Electron tomography of respiratory cilia
- Correspondence to Dr Amelia Shoemark, Paediatric Respiratory Department, Royal Brompton Hospital, Sydney Street, London SW3 6NP, UK;
- Received 28 October 2012
- Accepted 1 November 2012
- Published Online First 28 November 2012
Cilia are organelles present on almost every cell within the body. In the respiratory tract, motile cilia line the epithelial surface and beat in a coordinated fashion to clear mucus from the airways. Mucociliary dysfunction is implicated in a number of lung diseases including cystic fibrosis, chronic obstructive pulmonary disease, bronchiectasis and primary ciliary dyskinesia. Recent microscopy advances such as electron tomography have developed our understanding of the structure and function of these important organelles. In this review we discuss electron tomography and its relevance to respiratory cilia.
- Airway Epithelium
- Imaging/CT MRI etc
- Paediatric Lung Disaese
- Rare lung diseases
Introduction to electron tomography
Dual axis electron tomography is an advanced electron microscopy technique used for the visualisation of structures in three dimensions. A series of transmission electron microscopy images are acquired by tilting the specimen stage at regular increments (typically angles range from −70° to +70°) around two perpendicular axes. Images from both tilt series are then aligned into a single three-dimensional high-resolution projection. If a structural feature is repeated within a tomogram, it can be enhanced through sub-tomographic averaging; a technique in which software extracts the chosen common features and makes comparison by cross-correlation. Within the respiratory epithelium the cilium makes a tempting target for this technique, given the repetitive nature of its axonemal structure. Tomography combined with sub-tomographic averaging can achieve a resolution of approximately 5 nm, sufficient to distinguish molecular complexes. In addition, the three-dimensional information can give a novel insight into the conformation of structures and their interactions.
The fundamental structure of the human respiratory ciliary axoneme, as shown in figure 1, is highly conserved among eukaryotic organisms and consists of nine peripheral microtubular doublets arranged radially around a central microtubular pair. Connecting the central pair and each microtubular doublet are a series of radial spokes, and between doublets are nexin links. On each outer microtubular doublet are motor proteins known as the inner and outer dynein arms which drive ciliary beating through ATPase activity. This whole structure extends from the cell and is surrounded by a ciliary membrane. Longitudinally, the key components of the axoneme repeat in units of approximately 96 nm which combine to produce a full length respiratory cilium of 6–7 µm.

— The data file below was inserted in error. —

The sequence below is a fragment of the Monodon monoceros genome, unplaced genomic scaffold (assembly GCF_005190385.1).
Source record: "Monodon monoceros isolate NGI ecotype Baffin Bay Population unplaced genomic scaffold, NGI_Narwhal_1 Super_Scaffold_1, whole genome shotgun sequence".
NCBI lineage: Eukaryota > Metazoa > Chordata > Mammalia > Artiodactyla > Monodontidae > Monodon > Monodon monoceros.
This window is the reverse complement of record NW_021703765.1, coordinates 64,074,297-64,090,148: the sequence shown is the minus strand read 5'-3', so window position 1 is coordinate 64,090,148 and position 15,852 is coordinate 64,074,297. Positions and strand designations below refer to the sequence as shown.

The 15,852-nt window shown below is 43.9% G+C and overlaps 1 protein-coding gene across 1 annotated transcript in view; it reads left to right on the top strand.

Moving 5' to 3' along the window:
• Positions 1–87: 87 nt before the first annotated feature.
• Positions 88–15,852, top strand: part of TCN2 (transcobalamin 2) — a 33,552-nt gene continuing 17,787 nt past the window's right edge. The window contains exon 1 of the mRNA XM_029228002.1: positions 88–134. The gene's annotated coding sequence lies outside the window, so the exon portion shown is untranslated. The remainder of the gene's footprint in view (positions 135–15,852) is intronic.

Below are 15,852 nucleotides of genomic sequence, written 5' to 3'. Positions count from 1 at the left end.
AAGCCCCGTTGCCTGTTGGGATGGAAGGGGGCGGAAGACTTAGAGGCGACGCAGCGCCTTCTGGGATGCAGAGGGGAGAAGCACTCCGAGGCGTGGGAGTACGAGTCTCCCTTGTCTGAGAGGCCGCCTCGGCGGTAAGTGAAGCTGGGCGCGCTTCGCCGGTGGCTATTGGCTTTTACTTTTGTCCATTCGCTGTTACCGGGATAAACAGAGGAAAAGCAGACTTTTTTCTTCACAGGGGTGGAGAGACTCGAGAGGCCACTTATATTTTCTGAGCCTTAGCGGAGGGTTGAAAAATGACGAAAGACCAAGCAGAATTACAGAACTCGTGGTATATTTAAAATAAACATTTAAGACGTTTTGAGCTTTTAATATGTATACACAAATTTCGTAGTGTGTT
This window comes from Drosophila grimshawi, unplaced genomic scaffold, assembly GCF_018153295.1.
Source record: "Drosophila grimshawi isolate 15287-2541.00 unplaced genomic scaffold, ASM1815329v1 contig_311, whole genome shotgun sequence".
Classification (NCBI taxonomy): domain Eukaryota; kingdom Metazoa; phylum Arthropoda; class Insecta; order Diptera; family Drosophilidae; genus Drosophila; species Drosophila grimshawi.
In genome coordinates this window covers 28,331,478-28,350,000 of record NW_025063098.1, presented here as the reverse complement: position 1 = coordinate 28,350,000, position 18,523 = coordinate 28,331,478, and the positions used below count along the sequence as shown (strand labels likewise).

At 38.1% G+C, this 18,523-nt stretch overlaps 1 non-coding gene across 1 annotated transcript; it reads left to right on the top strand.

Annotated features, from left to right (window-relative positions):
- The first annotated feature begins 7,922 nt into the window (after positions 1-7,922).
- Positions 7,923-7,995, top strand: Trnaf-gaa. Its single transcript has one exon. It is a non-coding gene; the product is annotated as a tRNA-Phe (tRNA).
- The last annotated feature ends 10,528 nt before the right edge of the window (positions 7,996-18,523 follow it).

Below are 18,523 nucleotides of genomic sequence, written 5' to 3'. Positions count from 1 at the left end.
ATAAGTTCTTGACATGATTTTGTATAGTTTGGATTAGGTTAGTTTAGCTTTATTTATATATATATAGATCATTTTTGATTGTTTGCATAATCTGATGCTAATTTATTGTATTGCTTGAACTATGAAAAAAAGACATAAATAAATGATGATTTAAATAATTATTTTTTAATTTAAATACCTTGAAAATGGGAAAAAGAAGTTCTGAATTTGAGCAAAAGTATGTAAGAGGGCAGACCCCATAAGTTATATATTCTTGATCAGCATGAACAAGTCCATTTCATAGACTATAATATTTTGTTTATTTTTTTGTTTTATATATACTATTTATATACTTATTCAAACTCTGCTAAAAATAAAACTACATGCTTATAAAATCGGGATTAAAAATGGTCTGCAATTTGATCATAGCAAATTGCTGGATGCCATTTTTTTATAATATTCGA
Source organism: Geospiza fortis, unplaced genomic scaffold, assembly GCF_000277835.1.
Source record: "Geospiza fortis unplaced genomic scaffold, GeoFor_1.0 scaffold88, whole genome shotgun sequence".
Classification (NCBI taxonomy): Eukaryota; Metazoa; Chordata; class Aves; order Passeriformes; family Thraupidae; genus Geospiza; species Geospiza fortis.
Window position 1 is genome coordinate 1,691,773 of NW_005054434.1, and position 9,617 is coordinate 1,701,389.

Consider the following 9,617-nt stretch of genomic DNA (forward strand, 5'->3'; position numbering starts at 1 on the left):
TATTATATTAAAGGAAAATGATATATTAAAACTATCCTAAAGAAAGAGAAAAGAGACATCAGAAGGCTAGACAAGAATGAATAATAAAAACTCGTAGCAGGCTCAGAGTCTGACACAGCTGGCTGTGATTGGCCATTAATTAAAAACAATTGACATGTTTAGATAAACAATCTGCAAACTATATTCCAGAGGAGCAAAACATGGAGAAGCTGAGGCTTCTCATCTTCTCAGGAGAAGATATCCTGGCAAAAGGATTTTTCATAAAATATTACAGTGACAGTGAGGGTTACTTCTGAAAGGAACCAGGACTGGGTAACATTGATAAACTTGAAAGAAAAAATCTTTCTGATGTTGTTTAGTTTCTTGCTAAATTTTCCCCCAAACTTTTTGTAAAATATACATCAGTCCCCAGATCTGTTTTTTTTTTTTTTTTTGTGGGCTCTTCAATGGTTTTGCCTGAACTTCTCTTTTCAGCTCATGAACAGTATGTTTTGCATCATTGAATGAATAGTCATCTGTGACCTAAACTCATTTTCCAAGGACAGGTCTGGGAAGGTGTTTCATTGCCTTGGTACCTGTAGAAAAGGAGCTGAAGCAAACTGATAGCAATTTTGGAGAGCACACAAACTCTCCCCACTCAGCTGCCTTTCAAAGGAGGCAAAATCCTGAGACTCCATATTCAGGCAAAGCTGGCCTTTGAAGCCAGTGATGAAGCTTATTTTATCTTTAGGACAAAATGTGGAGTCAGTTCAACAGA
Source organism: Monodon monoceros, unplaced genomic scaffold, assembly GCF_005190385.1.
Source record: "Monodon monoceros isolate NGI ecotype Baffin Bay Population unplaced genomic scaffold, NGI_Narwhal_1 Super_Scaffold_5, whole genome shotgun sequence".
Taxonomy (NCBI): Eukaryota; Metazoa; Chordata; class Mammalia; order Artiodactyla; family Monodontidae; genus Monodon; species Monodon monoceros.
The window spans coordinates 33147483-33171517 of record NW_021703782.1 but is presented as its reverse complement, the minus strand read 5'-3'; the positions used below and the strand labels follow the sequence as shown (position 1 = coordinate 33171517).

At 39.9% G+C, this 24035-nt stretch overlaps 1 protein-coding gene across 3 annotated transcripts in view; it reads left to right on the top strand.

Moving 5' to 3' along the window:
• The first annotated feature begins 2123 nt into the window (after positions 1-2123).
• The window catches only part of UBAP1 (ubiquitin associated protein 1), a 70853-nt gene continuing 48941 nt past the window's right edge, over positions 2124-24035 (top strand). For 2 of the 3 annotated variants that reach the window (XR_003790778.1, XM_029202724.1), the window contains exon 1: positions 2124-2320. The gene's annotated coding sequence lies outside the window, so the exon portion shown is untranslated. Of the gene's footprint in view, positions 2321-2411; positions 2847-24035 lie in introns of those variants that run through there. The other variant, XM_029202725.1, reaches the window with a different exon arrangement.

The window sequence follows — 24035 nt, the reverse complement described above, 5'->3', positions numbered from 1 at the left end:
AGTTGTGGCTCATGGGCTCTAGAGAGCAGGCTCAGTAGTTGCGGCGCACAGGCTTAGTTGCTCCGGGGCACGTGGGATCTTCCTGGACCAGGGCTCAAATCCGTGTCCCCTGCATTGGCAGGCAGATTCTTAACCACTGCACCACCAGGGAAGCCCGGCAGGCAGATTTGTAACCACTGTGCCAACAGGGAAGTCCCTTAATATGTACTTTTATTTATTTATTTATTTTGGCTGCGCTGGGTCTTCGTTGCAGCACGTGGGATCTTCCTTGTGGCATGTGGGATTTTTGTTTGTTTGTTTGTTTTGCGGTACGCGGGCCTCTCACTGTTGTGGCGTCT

Insights into cilia ultrastructure by electron tomography
Electron tomography on flagellated organisms such as the blue-green alga Chlamydomonas reinhardtii has identified new structural and functional relationships within the axoneme. For example, since being described in the 1960s, the function of the nexin link remained elusive until the elegant use of cryo-electron tomography in Chlamydomonas identified that it is part of a larger dynein regulatory complex (N-DRC) which plays a pivotal role in the regulation of beat frequency.1 Subsequently, it was hypothesised that signals controlling flagella movement are transmitted to the N-DRC through the radial spokes. Electron tomography conducted on wild type and a series of mutant Chlamydomonas identified a calmodulin and spoke-associated complex required for flagella movement. Its structural location makes it likely to be responsible for the transmission of signals to the N-DRC and ultimately to the dynein motors.2 Because of the highly conserved nature of the axonemal structure, findings from flagellated model organisms such as those described can usually be translated directly to human cilia. However, species differences have been highlighted. For example, cryo-electron tomography demonstrated that the protozoa Tetrahymenia spp has a third distinctly different radial spoke compared with Chlamydomonas.3 The third spoke is also present in the human respiratory cilium, which has recently been tomographically modelled.4 Figure 1 shows in detail the central microtubular pair and an outer microtubular doublet from the human model compared with the well-characterised Chlamydomonas. This model axoneme highlights features of human cilia such as the two heavy chain dyneins on the outer dynein arm compared with three in Chlamydomonas, the projections that surround the central microtubular doublet and the three distinct radial spokes that radiate around the central microtubular pair in a helical arrangement.